The Divine Comedy: Week 47, The Love That Moves the Sun and the Other Stars

In the final moments of The Divine Comedy the Pilgrim looks upon God, which he sees as a great circle of light. And beholding God, he ponders a question:
so did I strive with this new mystery:
I yearned to know how could our image fit
into that circle, how could it conform...
How can we participate in the Life of God, how can we be a part of the Light?

But the Pilgrim's intellect is thwarted by the mystery:
but my own wings could not take me so high...
And then, a revelation, a final grace! The Pilgrim's sight is cleared and he is given his answer in the final lines of the poem. The ending of The Divine Comedy:
then a great flash of understanding struck
my mind, and suddenly its wish was granted.

At this point power failed high fantasy
but, like a wheel in perfect balance turning,
I felt my will and my desire impelled

by the Love that moves the sun and the other stars.
How can we conform to the Light? By having both our will and desire impelled by the Love that moves the sun and the stars.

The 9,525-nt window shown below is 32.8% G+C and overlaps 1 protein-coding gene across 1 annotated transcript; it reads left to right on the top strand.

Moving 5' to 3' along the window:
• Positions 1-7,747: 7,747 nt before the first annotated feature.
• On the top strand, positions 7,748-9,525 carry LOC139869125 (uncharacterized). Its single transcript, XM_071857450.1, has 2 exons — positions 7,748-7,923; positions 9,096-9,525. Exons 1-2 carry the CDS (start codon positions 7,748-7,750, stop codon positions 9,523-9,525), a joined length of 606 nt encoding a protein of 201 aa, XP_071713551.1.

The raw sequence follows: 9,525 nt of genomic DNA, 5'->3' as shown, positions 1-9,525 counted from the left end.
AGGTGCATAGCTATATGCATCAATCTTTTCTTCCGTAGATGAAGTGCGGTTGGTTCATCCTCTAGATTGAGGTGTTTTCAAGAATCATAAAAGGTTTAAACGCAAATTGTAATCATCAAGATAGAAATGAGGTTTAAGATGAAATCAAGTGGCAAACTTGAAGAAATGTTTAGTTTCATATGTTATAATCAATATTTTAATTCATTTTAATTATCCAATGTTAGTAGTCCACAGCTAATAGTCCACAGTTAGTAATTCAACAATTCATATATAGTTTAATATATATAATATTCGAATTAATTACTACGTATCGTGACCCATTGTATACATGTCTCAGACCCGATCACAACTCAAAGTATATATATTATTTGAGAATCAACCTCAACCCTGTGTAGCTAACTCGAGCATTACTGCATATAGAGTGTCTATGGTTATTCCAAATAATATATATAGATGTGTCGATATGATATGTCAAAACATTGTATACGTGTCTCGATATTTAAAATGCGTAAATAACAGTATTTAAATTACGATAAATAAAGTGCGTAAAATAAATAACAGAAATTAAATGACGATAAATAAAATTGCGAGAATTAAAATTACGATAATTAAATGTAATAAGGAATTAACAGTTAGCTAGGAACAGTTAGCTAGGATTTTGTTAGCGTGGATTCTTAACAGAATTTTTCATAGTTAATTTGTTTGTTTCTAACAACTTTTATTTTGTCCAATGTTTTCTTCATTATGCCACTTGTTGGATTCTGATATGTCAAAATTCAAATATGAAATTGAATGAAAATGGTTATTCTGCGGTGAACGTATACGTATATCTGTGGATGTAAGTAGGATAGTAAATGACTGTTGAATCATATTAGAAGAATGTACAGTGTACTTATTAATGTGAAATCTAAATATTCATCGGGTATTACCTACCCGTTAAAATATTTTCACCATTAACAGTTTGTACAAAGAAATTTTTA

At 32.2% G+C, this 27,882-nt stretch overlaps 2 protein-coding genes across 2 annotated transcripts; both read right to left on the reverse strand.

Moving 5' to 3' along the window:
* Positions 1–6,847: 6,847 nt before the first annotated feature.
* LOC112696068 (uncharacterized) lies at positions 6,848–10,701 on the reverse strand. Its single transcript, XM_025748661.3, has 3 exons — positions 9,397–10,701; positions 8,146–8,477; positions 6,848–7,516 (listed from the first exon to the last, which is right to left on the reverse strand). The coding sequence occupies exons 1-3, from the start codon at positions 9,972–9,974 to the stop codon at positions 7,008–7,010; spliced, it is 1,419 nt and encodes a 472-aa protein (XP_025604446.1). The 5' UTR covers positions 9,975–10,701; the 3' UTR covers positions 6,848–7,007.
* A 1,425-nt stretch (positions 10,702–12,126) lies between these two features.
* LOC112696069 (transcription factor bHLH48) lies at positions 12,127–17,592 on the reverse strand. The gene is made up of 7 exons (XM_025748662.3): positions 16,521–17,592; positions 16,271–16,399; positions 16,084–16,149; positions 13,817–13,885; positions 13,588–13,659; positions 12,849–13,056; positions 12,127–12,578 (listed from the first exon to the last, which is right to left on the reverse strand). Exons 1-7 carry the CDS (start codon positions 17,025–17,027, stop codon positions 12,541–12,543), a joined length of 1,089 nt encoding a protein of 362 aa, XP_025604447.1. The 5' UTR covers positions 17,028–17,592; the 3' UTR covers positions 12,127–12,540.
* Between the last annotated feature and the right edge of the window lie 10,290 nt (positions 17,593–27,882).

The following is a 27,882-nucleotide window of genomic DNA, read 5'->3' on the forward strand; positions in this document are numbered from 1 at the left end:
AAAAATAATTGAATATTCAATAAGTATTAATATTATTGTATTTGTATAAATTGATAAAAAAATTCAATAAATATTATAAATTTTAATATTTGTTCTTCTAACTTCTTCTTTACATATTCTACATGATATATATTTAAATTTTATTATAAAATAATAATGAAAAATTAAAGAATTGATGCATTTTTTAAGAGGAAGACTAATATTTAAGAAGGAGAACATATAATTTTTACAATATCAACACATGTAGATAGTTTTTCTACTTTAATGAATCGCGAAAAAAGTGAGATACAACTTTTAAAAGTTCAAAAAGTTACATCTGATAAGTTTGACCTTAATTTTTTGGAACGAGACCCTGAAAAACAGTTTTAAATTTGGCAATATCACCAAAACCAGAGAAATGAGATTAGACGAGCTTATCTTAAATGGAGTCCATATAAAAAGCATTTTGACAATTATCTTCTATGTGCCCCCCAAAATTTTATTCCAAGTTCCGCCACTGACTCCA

This is Dante's mystical vision, the theology he has been expounding for the entire Comedy. All the movement in creation, especially the movement of our hearts and minds, is an expression of our desire for God. All of creation moves because it is restlessly searching and longing for God. Love moves the sun and the stars. Love moves the rose and the rain. Love moves the breeze and the kiss. And union with God happens when our will and desire, when all of our movements, become united with the Source of Love, where God's love is my love and my love is God's love.

Love is all around us, moving the stars, flowers, rain, and your heart and mind, drawing all things toward Itself. Seeking, seeing, and conforming to this Love is the great adventure of life and the message of The Divine Comedy.

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